Drawing on cognitive psychology and other fields, Make It Stick offers techniques for becoming more productive learners, and cautions against study habits and practice routines that turn out to be counterproductive. The book speaks to students, teachers, trainers, athletes, and all those interested in lifelong learning and self-improvement.
At every turning point in undergraduate lives, it was the people, not the programs, that proved critical. Great teachers were more important than the topics studied, and just two or three good friendships made a significant difference academically as well as socially. For most students, college works best when it provides the daily motivation to learn, not just access to information. Improving higher education means focusing on the quality of relationships with mentors and classmates, for when students form the right bonds, they make the most of their education.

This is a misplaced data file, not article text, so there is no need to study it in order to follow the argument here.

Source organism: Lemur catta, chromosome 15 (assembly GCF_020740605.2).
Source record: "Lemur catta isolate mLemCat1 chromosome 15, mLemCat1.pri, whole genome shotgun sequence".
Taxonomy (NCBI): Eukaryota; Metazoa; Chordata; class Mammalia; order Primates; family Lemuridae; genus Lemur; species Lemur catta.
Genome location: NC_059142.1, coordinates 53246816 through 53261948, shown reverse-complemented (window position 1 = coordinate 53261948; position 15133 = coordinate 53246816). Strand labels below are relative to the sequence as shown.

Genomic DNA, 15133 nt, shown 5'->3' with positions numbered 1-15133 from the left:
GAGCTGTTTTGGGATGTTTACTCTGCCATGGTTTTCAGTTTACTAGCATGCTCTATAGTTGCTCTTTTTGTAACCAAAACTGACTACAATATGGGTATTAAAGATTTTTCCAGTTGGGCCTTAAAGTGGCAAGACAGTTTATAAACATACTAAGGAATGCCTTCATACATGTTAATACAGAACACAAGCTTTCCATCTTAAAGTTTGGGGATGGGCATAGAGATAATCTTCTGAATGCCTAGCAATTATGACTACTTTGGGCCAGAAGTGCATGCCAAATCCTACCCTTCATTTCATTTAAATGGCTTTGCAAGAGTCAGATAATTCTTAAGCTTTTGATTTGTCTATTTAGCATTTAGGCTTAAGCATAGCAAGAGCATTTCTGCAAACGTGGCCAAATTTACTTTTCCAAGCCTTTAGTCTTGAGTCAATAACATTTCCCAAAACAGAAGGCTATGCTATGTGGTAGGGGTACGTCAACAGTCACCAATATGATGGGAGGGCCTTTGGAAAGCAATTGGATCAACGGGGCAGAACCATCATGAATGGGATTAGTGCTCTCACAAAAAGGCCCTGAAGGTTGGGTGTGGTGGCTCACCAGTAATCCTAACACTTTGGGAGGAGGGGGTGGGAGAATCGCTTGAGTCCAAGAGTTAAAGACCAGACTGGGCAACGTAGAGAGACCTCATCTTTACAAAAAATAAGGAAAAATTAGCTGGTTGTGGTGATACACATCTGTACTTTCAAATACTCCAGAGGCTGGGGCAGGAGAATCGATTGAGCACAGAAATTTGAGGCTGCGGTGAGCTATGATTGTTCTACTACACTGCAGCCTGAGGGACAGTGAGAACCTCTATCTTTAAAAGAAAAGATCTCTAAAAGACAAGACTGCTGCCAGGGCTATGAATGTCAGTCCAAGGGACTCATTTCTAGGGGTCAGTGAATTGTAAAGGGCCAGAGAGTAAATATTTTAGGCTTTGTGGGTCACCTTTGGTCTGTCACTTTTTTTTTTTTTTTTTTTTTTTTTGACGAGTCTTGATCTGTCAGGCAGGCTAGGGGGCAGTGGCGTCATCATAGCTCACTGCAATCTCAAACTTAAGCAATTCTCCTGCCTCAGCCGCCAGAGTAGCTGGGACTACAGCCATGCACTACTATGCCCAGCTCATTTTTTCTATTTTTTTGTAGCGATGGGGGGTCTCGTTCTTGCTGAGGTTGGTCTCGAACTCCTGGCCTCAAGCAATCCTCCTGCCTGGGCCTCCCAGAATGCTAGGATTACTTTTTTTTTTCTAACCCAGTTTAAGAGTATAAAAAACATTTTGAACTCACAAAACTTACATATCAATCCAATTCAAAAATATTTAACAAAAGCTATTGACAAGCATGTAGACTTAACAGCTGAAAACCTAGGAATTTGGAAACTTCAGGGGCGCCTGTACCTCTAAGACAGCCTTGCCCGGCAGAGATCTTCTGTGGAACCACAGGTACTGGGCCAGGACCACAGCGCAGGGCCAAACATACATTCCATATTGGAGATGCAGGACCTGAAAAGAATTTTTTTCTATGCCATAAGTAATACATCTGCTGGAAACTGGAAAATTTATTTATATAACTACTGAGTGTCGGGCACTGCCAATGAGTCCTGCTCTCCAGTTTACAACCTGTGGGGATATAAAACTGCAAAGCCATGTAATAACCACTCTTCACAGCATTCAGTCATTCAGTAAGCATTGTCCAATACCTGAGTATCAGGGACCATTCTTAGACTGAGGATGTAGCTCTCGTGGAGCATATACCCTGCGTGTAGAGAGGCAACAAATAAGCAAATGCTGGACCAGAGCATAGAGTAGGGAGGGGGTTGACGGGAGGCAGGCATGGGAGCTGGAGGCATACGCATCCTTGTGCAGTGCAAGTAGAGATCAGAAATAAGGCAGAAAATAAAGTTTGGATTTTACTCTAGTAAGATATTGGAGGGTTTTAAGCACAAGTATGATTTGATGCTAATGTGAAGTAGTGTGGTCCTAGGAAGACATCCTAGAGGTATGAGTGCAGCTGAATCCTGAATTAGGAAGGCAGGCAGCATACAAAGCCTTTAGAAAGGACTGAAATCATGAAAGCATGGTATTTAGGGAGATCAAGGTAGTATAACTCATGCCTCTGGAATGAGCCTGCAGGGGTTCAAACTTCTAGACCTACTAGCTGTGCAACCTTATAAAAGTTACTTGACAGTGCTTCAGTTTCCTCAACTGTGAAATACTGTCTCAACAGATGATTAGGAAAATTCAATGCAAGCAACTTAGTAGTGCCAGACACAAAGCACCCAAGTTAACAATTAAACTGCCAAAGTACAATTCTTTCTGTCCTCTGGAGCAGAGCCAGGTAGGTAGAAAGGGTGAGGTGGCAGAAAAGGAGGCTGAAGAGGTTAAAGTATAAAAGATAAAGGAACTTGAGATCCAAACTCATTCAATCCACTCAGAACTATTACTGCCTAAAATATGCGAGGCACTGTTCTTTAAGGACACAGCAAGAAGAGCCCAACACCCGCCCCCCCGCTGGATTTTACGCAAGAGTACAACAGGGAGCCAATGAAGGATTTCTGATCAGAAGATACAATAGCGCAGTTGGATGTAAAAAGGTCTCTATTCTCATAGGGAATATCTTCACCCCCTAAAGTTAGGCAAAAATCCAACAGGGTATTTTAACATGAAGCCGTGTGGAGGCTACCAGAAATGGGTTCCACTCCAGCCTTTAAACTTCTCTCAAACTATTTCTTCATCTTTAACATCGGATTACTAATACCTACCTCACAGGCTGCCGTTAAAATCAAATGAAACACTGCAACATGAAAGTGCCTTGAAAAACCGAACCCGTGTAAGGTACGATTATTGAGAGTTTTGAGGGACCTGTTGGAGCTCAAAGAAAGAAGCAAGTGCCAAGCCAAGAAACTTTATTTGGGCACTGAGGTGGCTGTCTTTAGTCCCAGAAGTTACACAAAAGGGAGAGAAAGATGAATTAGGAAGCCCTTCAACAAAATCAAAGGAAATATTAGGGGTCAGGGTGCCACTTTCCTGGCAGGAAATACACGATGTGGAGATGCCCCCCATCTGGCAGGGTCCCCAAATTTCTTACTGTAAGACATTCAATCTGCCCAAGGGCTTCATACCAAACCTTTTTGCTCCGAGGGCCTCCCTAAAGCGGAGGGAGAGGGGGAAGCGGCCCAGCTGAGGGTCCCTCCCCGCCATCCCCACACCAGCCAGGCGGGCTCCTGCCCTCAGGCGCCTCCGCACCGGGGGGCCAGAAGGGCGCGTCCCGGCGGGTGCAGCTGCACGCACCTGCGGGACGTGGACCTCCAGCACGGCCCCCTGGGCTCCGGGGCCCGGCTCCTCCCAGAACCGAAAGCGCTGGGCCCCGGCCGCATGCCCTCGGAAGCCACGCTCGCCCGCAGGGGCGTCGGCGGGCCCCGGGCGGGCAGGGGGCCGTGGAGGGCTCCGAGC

Professor Patrick Winston of MIT outlines a structure for how to give an effective lecture, illustrating the ideas by using them himself. He covers how to start a lecture, cycling in on the material, using verbal punctuation to indicate transitions, describing "near misses" that strengthen the intended concept, and asking questions. He also discusses use of the blackboard, overhead projections, props, as well as "how to stop."
Effective educational practices suggest that we engage our students in order to improve educational outcomes. We’re used to engaging students in the real world, now it’s time to engage them in social online spaces like Facebook and Twitter.
Understanding fear, its causes, and its impact on students can be important for educators who seek ways to help students manage their fears. This paper explores common types of student fears such as performance-based anxiety, fear of failure, fear of being laughed at, and cultural components of fear that impact learning.